which affect the way you think,

feel or act

epilepsy or convulsions, fits or

seizures (you should avoid taking

escitalopram if your epilepsy is

not properly controlled; if it is

properly controlled your doctor

will wish to watch you carefully

if you take escitalopram)

heart problems

liver problems

kidney problems

problems with blood clotting or

abnormal bleeding, i.e. a

tendency to bleed or bruise easily

thoughts or actions relating to

self-harm or suicide

diabetes

a decreased level of sodium in

your blood

restlessness and/or a need to

move often (akathisia)

3.

You are currently pregnant or

you plan to become pregnant.

There have been reports that

babies exposed to certain

antidepressants during the third

trimester of pregnancy may

develop complications after birth.

Do not take this medicine whilst

pregnant until you and your

doctor have discussed the risks

and benefits involved.

4.

You are currently breast-

feeding or you plan to breast-

feed.

It is not recommended that you

breast-feed while taking this

medicine because escitalopram

passes into breast milk and may

affect your baby.

Do not take this medicine whilst

breast-feeding until you and your

doctor have discussed the risks

and benefits involved.

5.

You are receiving

electroconvulsive therapy

(ECT).

6.

You are planning to have, or

have very recently had, surgery

or an anaesthetic.

7.

You are currently receiving or

are planning to receive dental

treatment.

You are taking or are planning to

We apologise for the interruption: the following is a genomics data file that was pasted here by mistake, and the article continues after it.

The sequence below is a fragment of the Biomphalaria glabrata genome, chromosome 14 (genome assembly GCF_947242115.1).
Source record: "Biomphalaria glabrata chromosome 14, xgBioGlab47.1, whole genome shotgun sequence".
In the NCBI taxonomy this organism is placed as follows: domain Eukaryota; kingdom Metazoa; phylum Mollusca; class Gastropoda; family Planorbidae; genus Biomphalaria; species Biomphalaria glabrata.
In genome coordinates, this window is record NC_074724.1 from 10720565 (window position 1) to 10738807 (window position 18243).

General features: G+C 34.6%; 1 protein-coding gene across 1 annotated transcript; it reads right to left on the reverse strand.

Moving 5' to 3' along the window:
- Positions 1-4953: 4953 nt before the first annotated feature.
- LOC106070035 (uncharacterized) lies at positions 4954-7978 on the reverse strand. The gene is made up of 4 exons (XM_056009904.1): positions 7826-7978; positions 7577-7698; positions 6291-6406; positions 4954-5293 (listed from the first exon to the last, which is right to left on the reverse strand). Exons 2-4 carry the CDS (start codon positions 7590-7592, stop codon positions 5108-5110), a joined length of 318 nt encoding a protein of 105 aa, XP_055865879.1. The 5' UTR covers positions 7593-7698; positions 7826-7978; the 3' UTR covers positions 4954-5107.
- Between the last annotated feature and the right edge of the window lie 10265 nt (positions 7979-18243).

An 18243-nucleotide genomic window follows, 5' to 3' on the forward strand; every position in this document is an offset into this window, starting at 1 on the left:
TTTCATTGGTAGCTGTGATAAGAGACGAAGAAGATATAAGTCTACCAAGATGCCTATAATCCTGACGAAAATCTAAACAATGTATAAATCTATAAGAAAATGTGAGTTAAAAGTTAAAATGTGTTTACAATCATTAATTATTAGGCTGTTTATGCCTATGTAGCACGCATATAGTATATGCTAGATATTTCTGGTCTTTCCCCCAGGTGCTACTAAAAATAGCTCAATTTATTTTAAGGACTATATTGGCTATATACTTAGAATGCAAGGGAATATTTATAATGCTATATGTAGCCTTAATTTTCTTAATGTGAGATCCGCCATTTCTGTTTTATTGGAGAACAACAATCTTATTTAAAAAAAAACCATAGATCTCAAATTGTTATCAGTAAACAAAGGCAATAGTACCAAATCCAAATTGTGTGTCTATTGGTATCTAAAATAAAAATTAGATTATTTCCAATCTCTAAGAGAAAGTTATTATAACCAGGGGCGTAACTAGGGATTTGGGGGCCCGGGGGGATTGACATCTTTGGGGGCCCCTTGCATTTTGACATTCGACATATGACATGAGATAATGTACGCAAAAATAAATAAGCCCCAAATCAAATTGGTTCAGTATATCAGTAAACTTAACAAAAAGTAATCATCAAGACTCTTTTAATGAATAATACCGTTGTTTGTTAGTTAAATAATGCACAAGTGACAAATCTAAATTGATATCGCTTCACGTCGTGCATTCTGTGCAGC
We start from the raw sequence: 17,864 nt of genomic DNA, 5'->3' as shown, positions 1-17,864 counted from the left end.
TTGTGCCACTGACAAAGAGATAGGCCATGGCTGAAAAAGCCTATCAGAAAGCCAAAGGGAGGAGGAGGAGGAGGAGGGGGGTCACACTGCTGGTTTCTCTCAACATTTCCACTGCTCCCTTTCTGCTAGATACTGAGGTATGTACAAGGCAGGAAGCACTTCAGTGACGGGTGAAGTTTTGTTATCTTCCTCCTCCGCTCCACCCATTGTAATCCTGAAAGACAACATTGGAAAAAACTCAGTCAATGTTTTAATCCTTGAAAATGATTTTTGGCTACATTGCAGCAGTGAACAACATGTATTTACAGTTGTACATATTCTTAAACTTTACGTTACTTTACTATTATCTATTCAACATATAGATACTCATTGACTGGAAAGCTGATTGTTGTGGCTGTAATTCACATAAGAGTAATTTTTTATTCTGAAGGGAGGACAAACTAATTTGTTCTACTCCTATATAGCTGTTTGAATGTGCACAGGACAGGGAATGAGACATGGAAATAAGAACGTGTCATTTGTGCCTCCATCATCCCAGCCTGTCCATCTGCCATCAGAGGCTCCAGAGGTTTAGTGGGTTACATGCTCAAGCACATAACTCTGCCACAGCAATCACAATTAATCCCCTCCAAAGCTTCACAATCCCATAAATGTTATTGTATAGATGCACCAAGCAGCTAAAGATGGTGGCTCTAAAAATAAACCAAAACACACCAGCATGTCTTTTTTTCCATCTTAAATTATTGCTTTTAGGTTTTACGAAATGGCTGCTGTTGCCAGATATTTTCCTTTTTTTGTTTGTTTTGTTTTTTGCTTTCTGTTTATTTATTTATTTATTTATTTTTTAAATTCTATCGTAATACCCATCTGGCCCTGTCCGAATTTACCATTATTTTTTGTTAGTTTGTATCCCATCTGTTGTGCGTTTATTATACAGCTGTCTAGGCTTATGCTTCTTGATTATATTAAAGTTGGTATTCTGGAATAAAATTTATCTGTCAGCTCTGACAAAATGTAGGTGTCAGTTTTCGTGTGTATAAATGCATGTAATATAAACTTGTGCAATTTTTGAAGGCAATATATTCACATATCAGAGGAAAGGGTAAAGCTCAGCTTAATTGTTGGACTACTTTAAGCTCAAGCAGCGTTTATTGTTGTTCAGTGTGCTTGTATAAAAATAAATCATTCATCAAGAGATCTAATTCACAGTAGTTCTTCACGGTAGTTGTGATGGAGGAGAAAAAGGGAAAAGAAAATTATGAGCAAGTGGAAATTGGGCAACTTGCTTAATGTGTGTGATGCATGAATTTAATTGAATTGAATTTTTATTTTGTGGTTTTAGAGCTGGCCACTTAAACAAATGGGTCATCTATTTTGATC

take any other medicines

This includes vitamins and

supplements that are available

from your pharmacy, supermarket

or health food shop.

Some combinations of medicines

may increase the risk of serious

side effects and are potentially life-

threatening.

Therefore some medicines MUST

NOT be taken with escitalopram.

These include:

monoamine oxidase inhibitors,

such as moclobemide, phenelzine,

tranylcypromine, selegiline and

linezolid

pimozide

(see also "When you must not take

it").

Some other medicines may interact

with escitalopram.

These include:

tryptophan, contained in some

multivitamin and herbal

preparations

sumatriptan, used to treat

migraines

tramadol, a strong pain killer

sumatriptan and similar

medicines used to treat migraines

and cluster headaches

St John's Wort (Hypericum

perforatum), a herbal remedy

other medicines used to treat

depression, including SSRIs,

imipramine, clomipramine,

nortriptyline and desipramine

lithium, used to treat mood

swings and some types of

depression

TERRY WHITE CHEMISTS ESCITALOPRAM

any other medicines used to treat

anxiety, obsessive-compulsive

disorder or pre-menstrual

dysphoric disorder.

antipsychotics, medicines used to

treat psychoses, schizophrenia

and other conditions which affect

the way you think, feel or act

(e.g. risperidone, thioridazine and

haloperidol)

any other medicines affecting the

chemicals in the brain

prochlorperazine, used to prevent

or treat severe nausea and

vomiting

bupropion, a medicine helping to

treat nicotine dependence

mefloquine, an anti-malaria

medicine

some heart or blood pressure

medications, e.g. dipyridamole,

flecainide, propafenone,

metoprolol

medicines known to prolong

bleeding e.g. aspirin or other non-

steroidal anti-inflammatory drugs

(NSAIDs) and anti-coagulants

(such as warfarin and ticlopidine),

which are used to prevent blood

clots

medicines used to treat reflux and

ulcers, such as cimetidine,

omeprazole, esomeprazole and

lansoprazole

imipramine and desipramine

types of antidepressants.

If you are taking any of these you

may need a different dose or you

may need to take different medicines.

Other medicines not listed above

may also interact with escitalopram.

How to take this

medicine

Follow carefully all directions

given to you by your doctor.

Their instructions may be different to

the information in this leaflet.

How much to take

Your doctor will tell you how much